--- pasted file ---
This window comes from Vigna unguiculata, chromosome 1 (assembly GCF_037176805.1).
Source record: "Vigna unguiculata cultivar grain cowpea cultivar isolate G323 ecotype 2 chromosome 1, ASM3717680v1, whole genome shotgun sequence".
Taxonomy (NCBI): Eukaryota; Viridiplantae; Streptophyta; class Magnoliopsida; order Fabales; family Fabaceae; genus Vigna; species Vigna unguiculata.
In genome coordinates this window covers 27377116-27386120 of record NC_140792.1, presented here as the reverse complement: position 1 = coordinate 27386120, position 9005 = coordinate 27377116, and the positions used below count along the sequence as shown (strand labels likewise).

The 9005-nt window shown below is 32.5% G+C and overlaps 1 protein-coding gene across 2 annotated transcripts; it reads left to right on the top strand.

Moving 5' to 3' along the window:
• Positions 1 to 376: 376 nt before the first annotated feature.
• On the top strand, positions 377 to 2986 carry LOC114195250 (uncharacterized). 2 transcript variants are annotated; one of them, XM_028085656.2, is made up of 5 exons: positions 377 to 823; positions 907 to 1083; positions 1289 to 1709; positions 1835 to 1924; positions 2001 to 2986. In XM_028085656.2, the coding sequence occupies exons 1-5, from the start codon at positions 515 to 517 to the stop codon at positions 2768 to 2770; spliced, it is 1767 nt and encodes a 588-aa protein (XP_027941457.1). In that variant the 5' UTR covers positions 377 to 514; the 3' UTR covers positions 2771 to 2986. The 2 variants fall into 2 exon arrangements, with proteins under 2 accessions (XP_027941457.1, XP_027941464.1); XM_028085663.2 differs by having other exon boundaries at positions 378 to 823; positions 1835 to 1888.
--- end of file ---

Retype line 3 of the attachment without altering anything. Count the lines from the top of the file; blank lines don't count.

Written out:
Taxonomy (NCBI): Eukaryota; Viridiplantae; Streptophyta; class Magnoliopsida; order Fabales; family Fabaceae; genus Vigna; species Vigna unguiculata.